For the first major chapter in my life, I served churches in California and Texas as a minister. I still serve as a “guest preacher” occasionally, and I present books at the Urban Engagment Book Club for Central Dallas Ministries. So, each month, I read and present a minimum of two book synopses – one a business book for the First FRiday Book Synopsis, the other a social justice/poverty/nonprofit book.
The selections for the Urban Engagement Book Club are genuinely diverse. I have presented Forces for Good, kind of a Good to Great for nonprofits. I have presented books about poverty, such as The Working Poor by Pulitzer Prize winning author David Shipler. (I am repeating that presentation later this month). I have presented the provocative Nickel and Dimed: On Not Getting By in America by Barbara Ehrenreich.
And this week, I presented the book The Hole In Our Gospel: The Answer That Changed My Life And Might Just Change The World, by Richard Stearns (President, World Vision, U. S.). This book recently received the 2010 Christian Book of the Year award from The Evangelical Christian Publishers Association.
Though Central Dallas Ministries is a faith-based organization, we usually do not choose books that are “overtly Christian.” (The books are selected in discussion with leaders of CDM, with major input from their CEO, Larry James). We choose books that would be helpful to anyone concerned with issues of poverty and social justice, regardless of their personal faith or philosophy. We simply try to get people to think more often and more deeply about the needs others, and then we strive to point to needed actions and solutions.
This book by Stearns, a former business executive and now President of World Vision, a remarkable Christian relief organization, has some gripping passages, like this one:
I don’t think I have ever been to a place as spiritually dark as Gulu, in northern Uganda. Gulu is the epicenter of more than twenty years of violent atrocities committed by the so-called Lord’s Resistance Army, and its leader, Joseph Kony, a monster who has declared himself to be the son of God. If Satan is alive and manifesting himself in our world, he is surely present in this cultish and brutal group whose trademark is the kidnapping of children who are subsequently forced at gunpoint to commit murder, rape, and even acts of cannibalism… He has kidnapped more than thirty-eight thousand children… it was in this unlikely backdrop that I witnessed the awesome power of the gospel that has become so tame to us in America.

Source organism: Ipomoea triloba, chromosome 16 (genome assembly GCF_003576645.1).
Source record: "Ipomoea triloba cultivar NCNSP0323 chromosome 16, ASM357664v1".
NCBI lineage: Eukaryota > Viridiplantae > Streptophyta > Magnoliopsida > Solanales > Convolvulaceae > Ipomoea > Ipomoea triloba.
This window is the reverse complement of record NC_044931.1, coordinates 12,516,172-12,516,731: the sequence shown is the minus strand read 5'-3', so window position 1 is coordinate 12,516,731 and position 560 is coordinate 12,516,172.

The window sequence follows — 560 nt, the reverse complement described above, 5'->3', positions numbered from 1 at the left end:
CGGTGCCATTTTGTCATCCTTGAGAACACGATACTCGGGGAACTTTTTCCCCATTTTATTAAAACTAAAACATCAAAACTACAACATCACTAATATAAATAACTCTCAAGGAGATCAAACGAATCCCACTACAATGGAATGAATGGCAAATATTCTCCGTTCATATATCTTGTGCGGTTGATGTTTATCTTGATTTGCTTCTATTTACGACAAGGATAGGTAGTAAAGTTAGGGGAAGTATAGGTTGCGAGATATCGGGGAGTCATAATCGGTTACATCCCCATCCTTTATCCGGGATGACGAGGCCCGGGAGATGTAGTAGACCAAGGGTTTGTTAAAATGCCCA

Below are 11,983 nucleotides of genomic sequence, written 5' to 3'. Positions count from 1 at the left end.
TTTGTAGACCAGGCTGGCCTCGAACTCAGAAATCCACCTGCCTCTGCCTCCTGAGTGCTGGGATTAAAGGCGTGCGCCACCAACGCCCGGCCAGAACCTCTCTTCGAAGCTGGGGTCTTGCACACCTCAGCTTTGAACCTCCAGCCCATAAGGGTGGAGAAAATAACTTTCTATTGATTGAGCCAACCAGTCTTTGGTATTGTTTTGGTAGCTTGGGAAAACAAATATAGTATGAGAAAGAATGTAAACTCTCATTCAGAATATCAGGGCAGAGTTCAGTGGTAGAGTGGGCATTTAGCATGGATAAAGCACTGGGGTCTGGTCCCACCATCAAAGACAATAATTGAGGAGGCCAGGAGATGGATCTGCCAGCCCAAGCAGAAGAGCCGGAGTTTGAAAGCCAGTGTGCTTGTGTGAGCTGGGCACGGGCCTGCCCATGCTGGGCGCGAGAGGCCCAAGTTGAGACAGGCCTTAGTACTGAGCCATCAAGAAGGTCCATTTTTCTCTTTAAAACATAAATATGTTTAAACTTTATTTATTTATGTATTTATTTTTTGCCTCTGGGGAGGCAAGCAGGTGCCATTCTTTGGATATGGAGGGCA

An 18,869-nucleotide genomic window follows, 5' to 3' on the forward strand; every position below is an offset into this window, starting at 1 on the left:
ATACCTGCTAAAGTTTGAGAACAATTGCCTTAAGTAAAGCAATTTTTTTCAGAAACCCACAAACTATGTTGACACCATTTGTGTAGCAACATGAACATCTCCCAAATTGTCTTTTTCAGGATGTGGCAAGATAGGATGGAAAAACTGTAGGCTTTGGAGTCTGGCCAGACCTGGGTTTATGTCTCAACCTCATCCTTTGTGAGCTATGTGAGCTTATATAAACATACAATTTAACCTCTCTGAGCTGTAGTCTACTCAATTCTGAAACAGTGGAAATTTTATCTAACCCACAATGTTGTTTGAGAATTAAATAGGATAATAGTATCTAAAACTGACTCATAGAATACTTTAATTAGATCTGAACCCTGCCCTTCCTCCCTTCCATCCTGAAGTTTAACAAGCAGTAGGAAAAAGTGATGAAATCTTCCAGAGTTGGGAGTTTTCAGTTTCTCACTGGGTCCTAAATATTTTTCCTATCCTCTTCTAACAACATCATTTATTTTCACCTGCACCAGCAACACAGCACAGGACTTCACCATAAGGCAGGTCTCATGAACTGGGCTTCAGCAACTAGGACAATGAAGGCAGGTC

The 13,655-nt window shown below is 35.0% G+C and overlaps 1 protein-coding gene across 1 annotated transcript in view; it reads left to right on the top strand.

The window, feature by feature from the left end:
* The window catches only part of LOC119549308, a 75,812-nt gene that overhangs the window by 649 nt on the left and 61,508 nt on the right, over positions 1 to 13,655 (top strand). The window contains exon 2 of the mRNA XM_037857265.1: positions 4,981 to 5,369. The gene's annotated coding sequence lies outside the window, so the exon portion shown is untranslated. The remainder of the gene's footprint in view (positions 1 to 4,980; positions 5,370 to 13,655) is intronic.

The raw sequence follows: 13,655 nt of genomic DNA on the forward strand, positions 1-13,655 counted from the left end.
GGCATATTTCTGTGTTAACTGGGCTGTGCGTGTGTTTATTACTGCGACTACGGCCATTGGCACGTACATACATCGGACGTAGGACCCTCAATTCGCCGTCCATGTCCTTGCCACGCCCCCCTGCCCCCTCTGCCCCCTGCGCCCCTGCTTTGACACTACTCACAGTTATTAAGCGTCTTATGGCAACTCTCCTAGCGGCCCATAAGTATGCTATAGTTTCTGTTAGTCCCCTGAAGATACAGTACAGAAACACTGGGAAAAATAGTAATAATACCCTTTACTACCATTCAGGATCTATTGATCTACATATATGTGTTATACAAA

It is also filled with challenging quotes, such as this one:
It’s not what you believe that counts; it’s what you believe enough to do.
In my presentation, I tried to speak to the universal truths and challenges from this book. Because this is what I believe: yes, it is a Christian obligation to serve those in need, but, in fact, it is deeper than that – it is a universal human obligation. Here is what I put on the handout:
What could someone who does not believe in Christ make of this book? I think this: the principles are “transferable” into any approach to human life, to human ethics:
• any understanding of the call to human virtue would demand the same things as this book argues re. Christ’s demands:
• an unwavering commitment to serving people, meeting their needs, lifting them out of poverty
• an unwavering commitment to a more selfless life in that pursuit
• perpetual, expanding vision (i.e., actually seeing) regarding real human need
For all Christians, I highly recommend this book. It pulls no punches in pointing out that the church has a “hole in its gospel” whenever it focuses solely on “spiritual needs,” and does not seek to meet the simple (and, in many parts of the world, including all around us, the overwhelming) human needs.
And to others, this book is still worth reading to raise your awareness of the “hole” in our approach to life. That hole is two-fold – people battle with the holes in life caused by poverty, disease, the inhumanity of others… And, any approach to life that does not see such holes, and seek to serve and solve, is a life that is not whole.